So the Pelham Fly Fishing Show is this coming Saturday and Sunday and I have stocked up with some new stories, videos, pictures and flies to share. As I have done in the past, I plan to have a Pelham Show Deal. My plan is to take $25 off of any trip that is booked with me during the Pelham Show. SO if you are thinking about going on a trip with me this year, you can save a few dollars and a date in my book, by letting me know at the show! I hear there are a lot of great presenters as well this year. Tom Jutras will be giving casting lessons once again as well as sharing a booth with me. Stop on by and we can chew the fat for a while! I still have openings for the the last full week in April and that is my school vacation, so I have a few weekdays available as well! See you all at the show!
Friday, February 8, 2013
6:00 AM. My watch alarm would have gone off had I not woken up two minutes before it. It was the last day of my final trip of the year in Pittsburg and my father and I were planning on making the best of it. Well, I certainly was at least. My father is the type who would much rather have a rifle in his hand and be sitting in the woods waiting for a monster buck to wander within range. I on the other hand only step foot in the woods when there is no viable option to be fly fishing anywhere else. As I got up and started putting my gear together, sorting through fly boxes and making sure I had all of the flies tied the previous evening, my father took his time and sat to eat a donut and have a cup of O.J. The sun was not yet up and there was certainly ice on my truck windshield. “Are you ready to go?” I asked. “It’s 6:07”, my father responds with a glare. “Exactly, we are late. We should be walking out to the river right now.” I respond hoping to increase his sense of urgency. I am the type of person that likes to take advantage of every sunlit minute if I am fly fishing. I do not like to arrive to fishing spots late and I certainly do not like to be waiting on others. My father is rather new to the sport of fly fishing and I try my best to make sure he is having fun. I want him to understand why this is my passion. I want to teach him everything I know so that he can find the same type of fulfillment in the sport that I have. Some things are easier said than done.
I am a fly fishing guide and have taught countless numbers of beginners how to fly fish. It seems so effortless and easy with strangers. As most know there is just something about trying to teach a relative or significant other that can be a hair-pulling endeavor. I feel as though it may be the high standard that I set for my father that makes it tricky. He is my dad, the one who has taught me most everything I have learned growing up. He should automatically be good at fly fishing, shouldn’t he? Well maybe not good but at least pick up on everything faster than all of the strangers I have taught over the years. That’s where I always have to stop and take a look at the big picture. It has dawned on me now that I have to actually pay more special attention and be even more patient with him than with others. This is a fact that I still struggle to remember while on the water.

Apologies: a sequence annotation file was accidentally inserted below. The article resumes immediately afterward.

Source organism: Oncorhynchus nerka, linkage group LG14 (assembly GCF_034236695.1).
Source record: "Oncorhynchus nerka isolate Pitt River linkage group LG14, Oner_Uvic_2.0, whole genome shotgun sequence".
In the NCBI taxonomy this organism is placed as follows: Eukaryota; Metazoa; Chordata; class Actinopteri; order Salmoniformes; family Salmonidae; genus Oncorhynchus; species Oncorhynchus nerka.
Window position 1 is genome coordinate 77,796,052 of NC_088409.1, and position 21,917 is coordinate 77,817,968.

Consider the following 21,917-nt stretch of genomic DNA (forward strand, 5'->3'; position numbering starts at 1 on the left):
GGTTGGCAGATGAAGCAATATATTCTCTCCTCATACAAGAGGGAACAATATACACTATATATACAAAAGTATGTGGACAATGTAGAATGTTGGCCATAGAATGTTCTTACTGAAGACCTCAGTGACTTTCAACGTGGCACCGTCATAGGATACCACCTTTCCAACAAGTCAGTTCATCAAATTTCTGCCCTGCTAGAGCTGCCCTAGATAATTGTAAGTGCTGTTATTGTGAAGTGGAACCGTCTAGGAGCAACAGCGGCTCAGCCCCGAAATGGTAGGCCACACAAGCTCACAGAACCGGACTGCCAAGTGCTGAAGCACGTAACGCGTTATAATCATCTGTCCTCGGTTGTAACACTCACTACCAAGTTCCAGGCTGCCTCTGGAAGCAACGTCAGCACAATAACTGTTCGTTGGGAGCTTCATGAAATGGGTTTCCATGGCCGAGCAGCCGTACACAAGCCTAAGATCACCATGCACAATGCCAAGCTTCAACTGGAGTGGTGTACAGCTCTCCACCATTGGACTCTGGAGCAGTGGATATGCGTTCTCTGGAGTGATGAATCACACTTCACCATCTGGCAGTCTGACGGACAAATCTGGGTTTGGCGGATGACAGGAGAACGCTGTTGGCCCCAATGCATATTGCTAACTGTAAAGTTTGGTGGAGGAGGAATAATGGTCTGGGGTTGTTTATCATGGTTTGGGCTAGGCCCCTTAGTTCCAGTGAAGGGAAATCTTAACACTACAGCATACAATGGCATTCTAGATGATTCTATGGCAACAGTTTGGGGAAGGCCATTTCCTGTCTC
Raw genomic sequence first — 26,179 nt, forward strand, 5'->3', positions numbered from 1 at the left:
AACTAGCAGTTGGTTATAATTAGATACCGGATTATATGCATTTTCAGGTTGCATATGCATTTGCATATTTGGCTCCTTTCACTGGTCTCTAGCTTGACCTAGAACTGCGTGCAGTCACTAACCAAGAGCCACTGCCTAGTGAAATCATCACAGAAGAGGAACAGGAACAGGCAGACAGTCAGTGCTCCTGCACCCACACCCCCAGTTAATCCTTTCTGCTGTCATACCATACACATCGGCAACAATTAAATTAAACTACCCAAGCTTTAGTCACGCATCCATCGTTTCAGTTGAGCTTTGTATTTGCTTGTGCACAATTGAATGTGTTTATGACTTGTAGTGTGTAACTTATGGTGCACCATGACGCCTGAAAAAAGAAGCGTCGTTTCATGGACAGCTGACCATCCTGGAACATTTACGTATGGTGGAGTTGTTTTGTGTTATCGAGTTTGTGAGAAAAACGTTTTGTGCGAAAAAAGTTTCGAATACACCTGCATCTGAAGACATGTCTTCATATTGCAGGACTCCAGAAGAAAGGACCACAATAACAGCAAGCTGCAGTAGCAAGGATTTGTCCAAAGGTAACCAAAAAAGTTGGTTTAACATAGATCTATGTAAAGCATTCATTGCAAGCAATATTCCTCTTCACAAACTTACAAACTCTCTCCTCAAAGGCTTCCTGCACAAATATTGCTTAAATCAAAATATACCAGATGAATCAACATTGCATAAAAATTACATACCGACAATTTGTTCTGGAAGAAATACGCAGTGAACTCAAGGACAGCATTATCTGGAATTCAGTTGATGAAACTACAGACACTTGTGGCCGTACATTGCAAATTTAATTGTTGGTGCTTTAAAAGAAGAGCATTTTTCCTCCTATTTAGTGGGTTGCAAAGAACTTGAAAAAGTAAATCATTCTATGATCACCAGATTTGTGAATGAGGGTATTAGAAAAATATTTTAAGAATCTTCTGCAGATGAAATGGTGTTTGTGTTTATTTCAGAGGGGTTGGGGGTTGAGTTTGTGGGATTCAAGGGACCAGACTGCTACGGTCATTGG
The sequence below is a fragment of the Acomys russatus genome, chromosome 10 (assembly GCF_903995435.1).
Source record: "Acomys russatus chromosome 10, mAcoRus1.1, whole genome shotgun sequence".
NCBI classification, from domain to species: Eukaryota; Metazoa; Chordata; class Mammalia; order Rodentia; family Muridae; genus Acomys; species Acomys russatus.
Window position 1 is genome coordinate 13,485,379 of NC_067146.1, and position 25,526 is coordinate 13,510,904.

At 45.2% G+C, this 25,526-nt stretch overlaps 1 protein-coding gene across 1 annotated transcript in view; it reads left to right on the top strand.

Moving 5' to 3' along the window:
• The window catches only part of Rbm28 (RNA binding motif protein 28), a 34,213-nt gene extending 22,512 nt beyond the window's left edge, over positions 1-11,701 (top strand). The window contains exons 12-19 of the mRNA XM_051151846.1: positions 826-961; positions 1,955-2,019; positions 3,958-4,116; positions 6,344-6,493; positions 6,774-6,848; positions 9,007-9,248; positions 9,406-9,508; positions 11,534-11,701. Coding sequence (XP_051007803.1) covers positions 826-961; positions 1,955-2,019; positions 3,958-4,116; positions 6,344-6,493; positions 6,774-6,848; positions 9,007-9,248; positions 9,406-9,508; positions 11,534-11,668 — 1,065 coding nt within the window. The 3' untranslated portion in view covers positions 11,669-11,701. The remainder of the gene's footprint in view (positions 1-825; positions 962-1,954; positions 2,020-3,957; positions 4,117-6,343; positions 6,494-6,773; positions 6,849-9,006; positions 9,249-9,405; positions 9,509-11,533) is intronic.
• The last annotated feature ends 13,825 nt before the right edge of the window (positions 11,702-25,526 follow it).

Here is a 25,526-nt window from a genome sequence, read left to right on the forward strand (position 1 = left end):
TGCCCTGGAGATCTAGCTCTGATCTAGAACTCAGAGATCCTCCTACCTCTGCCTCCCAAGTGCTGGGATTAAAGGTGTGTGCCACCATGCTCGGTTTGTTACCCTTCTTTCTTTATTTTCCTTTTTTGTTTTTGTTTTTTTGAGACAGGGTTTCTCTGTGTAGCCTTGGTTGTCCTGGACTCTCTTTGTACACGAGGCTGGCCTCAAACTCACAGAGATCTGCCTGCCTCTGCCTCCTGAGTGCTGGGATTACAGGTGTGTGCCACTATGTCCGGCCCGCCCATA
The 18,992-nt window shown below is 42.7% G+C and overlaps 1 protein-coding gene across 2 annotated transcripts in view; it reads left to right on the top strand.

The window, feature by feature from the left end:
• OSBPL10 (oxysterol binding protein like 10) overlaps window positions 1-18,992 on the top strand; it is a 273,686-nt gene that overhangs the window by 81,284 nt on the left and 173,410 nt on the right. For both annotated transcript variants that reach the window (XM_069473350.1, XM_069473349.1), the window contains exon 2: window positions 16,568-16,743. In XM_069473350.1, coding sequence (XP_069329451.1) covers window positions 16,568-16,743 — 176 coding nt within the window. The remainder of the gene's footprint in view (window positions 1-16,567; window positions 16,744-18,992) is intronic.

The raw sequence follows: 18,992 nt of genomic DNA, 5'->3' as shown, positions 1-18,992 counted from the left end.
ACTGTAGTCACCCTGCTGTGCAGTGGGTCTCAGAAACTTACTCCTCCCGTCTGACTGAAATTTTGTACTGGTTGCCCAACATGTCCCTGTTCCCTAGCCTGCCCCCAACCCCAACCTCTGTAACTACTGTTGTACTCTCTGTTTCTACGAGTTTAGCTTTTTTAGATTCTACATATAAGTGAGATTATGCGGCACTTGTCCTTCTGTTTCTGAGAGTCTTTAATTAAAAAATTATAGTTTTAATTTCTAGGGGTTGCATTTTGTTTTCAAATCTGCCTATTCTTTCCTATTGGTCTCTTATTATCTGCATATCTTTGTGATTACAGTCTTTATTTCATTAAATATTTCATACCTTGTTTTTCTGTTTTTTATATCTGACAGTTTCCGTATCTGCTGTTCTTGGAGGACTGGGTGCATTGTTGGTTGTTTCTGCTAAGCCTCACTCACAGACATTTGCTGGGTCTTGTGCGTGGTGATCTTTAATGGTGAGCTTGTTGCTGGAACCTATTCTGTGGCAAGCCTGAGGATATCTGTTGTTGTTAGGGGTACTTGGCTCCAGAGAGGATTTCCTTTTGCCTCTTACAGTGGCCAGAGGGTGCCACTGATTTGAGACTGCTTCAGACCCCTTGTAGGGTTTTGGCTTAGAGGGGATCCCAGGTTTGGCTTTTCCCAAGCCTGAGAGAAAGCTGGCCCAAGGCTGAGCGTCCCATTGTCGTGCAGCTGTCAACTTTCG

Ok, so back to the story. After I took a second to down a donut and a glass of ice water, we threw on our waders ,boots and jackets and packed the rest of our gear in my truck. The sun was starting to rise and we had about a twenty minute or so drive to the specific trail on the river where we would hike in. The fly fishing season was dwindling in Pittsburg, but the action on the river would surely be increasing daily. The salmon were in, but had been really picky the previous two days of our trip. We fished all of the “hot” spots and did land some nice landlocks and rainbows to boot. But my “go to” spots that always produce at that time of year were doing just the opposite. I love a challenge. Especially when it comes to fly fishing and figuring out where the fish are and what they are taking. It was time to take evasive maneuvers and try some of the lesser known areas that I really only fish when I am alone. The primary reason that I usually do not take clients or friends to these spots is just that they are really “out there”. The majority of the people I guide are beginners and lots of them are not in what I would call “hiking shape”. My father however, is sixty years old and still runs 5k road races. For his age, I do not meet many people who could keep up with him on the roads. Trails and rivers however are a completely different ballgame. My dad has learned the hard way, a few times, that rivers are tough to wade if you don’t do it a lot. He has a knack of winding up wet in some of the most comical situations. He also hates snakes, which does provide humor occasionally as well. (Remind me to tell you the snake story some time if you want a good laugh.)
After our short drive we get out of the truck and rig up. There is frost on all of the grass and I can tell that no one has walked in before us. A sense of relief rushes over me, knowing that the pool we will be fishing wouldn’t hold more than two anglers. As we start our walk down the trail, I can smell what I call the “remnants of summer”. Balsam and cedar, along with all of the other aromas that a northern forest can produce. The hike in is peaceful. Like our hunting adventures, we walk quietly but with a little more pep in our step as to not waist anymore sunlight. When I got the first glimpse of the river I could see steam rising and calm pools. “Perfect”, I thought to myself. I stopped at the water’s edge to observe. “Looks good doesn’t it?” my dad asked. “Just about as nice as you could get”, I added.